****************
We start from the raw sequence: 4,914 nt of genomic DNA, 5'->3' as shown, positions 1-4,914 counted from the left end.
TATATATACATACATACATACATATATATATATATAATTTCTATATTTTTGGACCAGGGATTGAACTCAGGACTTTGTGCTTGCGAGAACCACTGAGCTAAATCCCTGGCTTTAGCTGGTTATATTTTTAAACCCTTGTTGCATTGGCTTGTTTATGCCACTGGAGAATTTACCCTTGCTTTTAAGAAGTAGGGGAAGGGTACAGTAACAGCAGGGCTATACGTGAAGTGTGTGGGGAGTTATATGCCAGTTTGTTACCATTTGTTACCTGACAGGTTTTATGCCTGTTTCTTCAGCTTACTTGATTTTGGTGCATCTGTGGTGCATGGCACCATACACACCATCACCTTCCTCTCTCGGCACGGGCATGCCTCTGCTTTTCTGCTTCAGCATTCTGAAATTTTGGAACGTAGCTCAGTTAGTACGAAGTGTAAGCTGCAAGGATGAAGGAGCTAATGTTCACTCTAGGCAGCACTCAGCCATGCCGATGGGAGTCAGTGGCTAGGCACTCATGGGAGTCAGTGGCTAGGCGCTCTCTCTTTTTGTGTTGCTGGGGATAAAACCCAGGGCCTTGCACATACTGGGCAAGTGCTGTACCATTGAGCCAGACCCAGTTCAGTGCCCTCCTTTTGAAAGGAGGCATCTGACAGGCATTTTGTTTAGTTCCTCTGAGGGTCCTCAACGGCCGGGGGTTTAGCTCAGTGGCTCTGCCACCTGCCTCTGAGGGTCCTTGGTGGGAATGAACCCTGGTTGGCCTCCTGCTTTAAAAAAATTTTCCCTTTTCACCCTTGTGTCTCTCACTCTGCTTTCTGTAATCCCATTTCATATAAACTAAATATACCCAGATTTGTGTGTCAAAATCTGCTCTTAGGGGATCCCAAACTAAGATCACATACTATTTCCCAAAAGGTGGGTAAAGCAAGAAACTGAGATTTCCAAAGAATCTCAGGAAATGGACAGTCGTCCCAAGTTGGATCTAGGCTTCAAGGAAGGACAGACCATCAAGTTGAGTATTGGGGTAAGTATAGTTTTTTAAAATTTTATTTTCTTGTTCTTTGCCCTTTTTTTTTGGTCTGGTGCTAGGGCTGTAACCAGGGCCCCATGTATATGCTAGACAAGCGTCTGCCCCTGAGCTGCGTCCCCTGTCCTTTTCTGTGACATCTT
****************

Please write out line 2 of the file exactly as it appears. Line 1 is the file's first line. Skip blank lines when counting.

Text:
TATATATACATACATACATACATATATATATATATAATTTCTATATTTTTGGACCAGGGATTGAACTCAGGACTTTGTGCTTGCGAGAACCACTGAGCTAAATCCCTGGCTTTAGCTGGTTATATTTTTAAACCCTTGTTGCATTGGCTTGTTTATGCCACTGGAGAATTTACCCTTGCTTTTAAGAAGTAGGGGAAGGGTACAGTAACAGCAGGGCTATACGTGAAGTGTGTGGGGAGTTATATGCCAGTTTGTTACCATTTGTTACCTGACAGGTTTTATGCCTGTTTCTTCAGCTTACTTGATTTTGGTGCATCTGTGGTGCATGGCACCATACACACCATCACCTTCCTCTCTCGGCACGGGCATGCCTCTGCTTTTCTGCTTCAGCATTCTGAAATTTTGGAACGTAGCTCAGTTAGTACGAAGTGTAAGCTGCAAGGATGAAGGAGCTAATGTTCACTCTAGGCAGCACTCAGCCATGCCGATGGGAGTCAGTGGCTAGGCACTCATGGGAGTCAGTGGCTAGGCGCTCTCTCTTTTTGTGTTGCTGGGGATAAAACCCAGGGCCTTGCACATACTGGGCAAGTGCTGTACCATTGAGCCAGACCCAGTTCAGTGCCCTCCTTTTGAAAGGAGGCATCTGACAGGCATTTTGTTTAGTTCCTCTGAGGGTCCTCAACGGCCGGGGGTTTAGCTCAGTGGCTCTGCCACCTGCCTCTGAGGGTCCTTGGTGGGAATGAACCCTGGTTGGCCTCCTGCTTTAAAAAAATTTTCCCTTTTCACCCTTGTGTCTCTCACTCTGCTTTCTGTAATCCCATTTCATATAAACTAAATATACCCAGATTTGTGTGTCAAAATCTGCTCTTAGGGGATCCCAAACTAAGATCACATACTATTTCCCAAAAGGTGGGTAAAGCAAGAAACTGAGATTTCCAAAGAATCTCAGGAAATGGACAGTCGTCCCAAGTTGGATCTAGGCTTCAAGGAAGGACAGACCATCAAGTTGAGTATTGGGGTAAGTATAGTTTTTTAAAATTTTATTTTCTTGTTCTTTGCCCTTTTTTTTTGGTCTGGTGCTAGGGCTGTAACCAGGGCCCCATGTATATGCTAGACAAGCGTCTGCCCCTGAGCTGCGTCCCCTGTCCTTTTCTGTGACATCTT